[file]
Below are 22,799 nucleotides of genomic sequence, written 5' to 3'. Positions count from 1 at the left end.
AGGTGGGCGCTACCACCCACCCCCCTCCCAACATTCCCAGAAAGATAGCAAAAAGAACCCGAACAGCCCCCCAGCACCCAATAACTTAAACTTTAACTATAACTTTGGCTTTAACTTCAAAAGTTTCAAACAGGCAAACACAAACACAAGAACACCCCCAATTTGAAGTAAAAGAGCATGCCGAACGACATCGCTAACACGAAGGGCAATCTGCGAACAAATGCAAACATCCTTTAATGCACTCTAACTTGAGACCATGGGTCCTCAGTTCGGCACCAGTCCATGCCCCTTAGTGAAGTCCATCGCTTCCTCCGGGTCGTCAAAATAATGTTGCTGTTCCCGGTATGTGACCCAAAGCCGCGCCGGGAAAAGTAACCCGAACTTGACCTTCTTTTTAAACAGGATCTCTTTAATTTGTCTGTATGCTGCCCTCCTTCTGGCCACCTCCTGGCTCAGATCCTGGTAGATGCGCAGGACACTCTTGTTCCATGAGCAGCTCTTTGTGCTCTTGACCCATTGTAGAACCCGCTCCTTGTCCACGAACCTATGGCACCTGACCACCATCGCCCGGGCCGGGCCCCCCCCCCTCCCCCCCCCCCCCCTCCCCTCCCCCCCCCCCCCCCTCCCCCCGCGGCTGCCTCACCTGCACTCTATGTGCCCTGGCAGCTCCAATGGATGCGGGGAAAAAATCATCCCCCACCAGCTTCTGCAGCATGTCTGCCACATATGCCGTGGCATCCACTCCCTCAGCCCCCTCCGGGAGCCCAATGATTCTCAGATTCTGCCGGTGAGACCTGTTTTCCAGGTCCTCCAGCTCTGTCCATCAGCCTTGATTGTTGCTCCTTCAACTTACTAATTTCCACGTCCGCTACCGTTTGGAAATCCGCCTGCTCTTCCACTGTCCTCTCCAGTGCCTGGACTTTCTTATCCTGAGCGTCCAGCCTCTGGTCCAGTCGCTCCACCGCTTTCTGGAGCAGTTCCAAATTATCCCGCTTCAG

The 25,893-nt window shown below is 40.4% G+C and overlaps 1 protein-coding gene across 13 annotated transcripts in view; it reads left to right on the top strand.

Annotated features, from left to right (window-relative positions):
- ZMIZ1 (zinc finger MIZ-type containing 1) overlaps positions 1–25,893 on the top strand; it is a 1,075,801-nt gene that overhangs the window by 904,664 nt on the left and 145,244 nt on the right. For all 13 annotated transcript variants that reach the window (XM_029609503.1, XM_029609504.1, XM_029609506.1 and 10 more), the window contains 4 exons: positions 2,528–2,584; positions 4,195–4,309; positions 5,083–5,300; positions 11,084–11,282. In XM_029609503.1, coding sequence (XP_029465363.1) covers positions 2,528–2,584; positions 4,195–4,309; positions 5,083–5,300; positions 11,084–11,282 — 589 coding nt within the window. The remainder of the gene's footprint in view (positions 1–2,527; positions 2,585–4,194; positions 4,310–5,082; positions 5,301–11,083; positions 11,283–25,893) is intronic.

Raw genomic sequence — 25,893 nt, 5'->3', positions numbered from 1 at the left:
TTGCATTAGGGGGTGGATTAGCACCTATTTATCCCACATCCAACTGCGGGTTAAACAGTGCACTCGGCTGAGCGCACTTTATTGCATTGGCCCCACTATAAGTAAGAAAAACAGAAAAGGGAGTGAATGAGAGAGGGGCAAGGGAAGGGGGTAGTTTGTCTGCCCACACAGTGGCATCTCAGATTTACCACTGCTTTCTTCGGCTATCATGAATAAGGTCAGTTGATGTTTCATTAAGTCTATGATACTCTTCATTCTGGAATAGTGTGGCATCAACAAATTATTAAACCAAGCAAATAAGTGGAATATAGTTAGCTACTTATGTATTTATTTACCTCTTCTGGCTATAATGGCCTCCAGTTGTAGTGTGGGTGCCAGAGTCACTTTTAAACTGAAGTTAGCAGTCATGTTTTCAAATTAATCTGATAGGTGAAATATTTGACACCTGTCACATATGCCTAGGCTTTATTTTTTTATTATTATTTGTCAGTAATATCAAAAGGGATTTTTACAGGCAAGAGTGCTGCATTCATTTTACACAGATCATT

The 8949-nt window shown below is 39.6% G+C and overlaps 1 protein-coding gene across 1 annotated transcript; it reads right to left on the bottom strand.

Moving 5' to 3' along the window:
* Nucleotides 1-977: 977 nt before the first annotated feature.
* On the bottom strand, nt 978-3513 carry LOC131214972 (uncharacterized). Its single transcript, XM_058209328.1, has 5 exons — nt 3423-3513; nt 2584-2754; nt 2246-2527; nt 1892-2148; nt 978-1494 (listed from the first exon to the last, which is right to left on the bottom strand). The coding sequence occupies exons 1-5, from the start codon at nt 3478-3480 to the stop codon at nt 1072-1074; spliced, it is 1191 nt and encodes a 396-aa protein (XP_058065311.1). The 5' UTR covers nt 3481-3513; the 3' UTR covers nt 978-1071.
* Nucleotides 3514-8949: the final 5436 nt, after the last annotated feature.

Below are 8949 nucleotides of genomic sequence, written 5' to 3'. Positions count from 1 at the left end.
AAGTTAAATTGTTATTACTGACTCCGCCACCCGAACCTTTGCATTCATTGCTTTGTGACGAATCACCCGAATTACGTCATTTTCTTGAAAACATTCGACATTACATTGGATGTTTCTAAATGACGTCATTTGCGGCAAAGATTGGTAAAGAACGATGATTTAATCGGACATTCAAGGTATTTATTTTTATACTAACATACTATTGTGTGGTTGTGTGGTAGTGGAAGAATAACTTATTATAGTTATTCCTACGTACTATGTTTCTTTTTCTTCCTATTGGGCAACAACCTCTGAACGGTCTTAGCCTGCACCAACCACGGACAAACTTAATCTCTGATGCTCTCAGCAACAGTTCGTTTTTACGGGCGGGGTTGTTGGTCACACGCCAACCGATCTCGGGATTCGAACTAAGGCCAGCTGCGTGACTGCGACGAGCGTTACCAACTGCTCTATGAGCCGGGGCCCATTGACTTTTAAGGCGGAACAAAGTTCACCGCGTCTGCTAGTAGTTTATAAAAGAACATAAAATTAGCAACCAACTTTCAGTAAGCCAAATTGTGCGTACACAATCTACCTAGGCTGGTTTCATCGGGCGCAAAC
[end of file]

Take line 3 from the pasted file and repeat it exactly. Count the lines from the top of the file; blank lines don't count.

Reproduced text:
The 25,893-nt window shown below is 40.4% G+C and overlaps 1 protein-coding gene across 13 annotated transcripts in view; it reads left to right on the top strand.